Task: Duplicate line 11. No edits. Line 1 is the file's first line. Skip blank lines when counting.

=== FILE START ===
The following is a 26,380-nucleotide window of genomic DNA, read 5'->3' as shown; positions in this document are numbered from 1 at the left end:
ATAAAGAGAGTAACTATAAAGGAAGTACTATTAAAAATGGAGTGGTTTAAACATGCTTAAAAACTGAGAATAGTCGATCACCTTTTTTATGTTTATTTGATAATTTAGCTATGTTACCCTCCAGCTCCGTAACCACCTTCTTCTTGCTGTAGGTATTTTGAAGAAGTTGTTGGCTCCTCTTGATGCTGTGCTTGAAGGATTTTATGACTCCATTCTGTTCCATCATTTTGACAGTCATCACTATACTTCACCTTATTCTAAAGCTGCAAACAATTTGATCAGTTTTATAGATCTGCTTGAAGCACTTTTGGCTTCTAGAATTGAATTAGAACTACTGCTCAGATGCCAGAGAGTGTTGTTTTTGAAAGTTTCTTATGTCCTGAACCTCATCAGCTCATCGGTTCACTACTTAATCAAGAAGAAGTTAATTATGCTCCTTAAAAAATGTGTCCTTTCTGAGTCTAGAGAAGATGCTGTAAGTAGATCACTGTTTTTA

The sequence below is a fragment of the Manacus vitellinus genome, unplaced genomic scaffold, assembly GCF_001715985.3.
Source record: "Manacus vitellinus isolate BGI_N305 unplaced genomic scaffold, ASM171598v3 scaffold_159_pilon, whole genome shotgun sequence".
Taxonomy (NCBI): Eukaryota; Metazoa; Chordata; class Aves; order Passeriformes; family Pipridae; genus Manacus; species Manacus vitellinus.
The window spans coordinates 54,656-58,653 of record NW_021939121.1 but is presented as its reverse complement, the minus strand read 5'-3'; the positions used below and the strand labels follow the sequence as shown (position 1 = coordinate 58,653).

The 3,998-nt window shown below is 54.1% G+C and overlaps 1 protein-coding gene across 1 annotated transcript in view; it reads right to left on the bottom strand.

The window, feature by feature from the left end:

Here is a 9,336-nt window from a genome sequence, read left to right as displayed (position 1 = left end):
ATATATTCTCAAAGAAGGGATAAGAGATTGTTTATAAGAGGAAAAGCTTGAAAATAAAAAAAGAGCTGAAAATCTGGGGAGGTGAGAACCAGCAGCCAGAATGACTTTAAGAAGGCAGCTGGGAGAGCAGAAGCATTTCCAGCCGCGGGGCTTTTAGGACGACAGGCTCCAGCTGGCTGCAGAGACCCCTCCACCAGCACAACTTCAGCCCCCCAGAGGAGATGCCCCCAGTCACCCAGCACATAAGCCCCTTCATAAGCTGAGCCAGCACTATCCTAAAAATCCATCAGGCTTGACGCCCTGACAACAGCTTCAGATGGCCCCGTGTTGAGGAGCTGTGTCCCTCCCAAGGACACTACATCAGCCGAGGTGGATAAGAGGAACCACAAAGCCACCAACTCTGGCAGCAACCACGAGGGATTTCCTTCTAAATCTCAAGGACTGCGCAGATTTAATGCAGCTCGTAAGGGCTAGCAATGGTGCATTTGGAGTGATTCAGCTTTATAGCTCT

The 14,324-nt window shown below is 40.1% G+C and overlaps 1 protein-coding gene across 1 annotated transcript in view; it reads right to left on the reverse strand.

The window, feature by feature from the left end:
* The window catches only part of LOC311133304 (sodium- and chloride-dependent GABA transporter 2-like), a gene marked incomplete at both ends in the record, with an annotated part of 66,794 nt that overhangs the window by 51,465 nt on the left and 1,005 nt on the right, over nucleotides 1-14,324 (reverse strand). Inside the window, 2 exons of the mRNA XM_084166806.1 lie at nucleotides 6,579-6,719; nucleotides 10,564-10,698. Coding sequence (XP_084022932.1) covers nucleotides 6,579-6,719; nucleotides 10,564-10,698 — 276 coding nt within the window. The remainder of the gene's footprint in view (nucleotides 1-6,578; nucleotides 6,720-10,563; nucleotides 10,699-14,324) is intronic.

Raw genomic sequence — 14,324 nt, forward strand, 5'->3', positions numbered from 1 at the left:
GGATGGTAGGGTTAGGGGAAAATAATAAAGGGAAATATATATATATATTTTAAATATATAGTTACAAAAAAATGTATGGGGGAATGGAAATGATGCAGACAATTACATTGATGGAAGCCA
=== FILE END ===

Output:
The 14,324-nt window shown below is 40.1% G+C and overlaps 1 protein-coding gene across 1 annotated transcript in view; it reads right to left on the reverse strand.